Topiary and espalier trees
Through years of training and/or pruning, espalier and topiary trees are shaped, for example, into natural umbrellas, screens or rigid cones. Topiary trees are truly unmissable in contemporary garden architecture. In many gardens, the different shapes enrich the pattern. They have many applications and are practically always suitable for a small garden. Below are a few notable facts about the origin and application of espalier and topiary trees.
Ancient texts on the art of gardening include references to the multitude of shapes of pruned trees and hedges known as topiari. They originated during the reign of Julius Caesar but only became famous when the book Hypnerotomachia Poliphili by Francesco Colonna containing illustrations of a topiary collection was published in 1499. He introduced fantasy shapes and animal and human figures to a wider public.
Practical tree shapes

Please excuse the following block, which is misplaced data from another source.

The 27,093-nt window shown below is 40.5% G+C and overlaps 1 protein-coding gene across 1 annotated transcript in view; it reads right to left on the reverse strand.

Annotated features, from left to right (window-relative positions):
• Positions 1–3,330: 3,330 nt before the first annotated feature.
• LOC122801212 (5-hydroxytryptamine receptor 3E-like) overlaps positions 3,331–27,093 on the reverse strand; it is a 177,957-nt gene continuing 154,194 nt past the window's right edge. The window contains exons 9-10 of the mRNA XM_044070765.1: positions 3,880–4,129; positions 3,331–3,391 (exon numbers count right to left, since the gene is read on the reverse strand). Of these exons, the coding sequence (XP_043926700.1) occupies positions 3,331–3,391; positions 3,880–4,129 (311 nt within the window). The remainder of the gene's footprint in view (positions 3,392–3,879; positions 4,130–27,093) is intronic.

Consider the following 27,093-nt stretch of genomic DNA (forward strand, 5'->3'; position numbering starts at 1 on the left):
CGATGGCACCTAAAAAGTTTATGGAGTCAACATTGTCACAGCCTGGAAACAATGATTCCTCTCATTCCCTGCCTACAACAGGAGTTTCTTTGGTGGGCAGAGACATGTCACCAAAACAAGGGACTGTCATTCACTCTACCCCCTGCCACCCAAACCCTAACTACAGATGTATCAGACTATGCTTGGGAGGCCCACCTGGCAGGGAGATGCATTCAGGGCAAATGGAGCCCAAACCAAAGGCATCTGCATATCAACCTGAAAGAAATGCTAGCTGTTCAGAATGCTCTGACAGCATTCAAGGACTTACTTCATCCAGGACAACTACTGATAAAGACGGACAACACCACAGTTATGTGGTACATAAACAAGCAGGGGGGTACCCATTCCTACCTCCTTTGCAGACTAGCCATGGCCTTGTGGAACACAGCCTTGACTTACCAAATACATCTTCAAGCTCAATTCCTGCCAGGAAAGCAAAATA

Until the introduction of barbed wire, topiary trees were frequently used by farmers as livestock fences, land boundaries or sun shades. These were pruned wood walls, hedges and trained lime trees that provided shade in summer but hardly obstructed the light in winter. Trained lime trees are still exceptionally popular.Old trained lime trees near a farm in Hoevelaken (NL)
Decorative trained fruit trees
The training of fruit trees began many years ago due to practical considerations. Close to a wall warmed by the sun, fruit ripens better. This means that by bending, training and shaping the branches against a wall the tree produces better fruit. It was first written about in 1561. The development of new cultivation techniques has given this type of pruning a primarily decorative function. Nevertheless, these trees still yield a maximum and top quality fruit harvest.
The central espalier lime tree
Espalier lime trees are a beautiful and historical application in which the lowest level is supported by a circle of poles. Markets were held, justice was pronounced and news was exchanged under these old trees. Dances were held both under and in the lime trees by fastening a dance floor with space for musicians and dancers to the lowest level of branches. The lime was a central feature of many villages.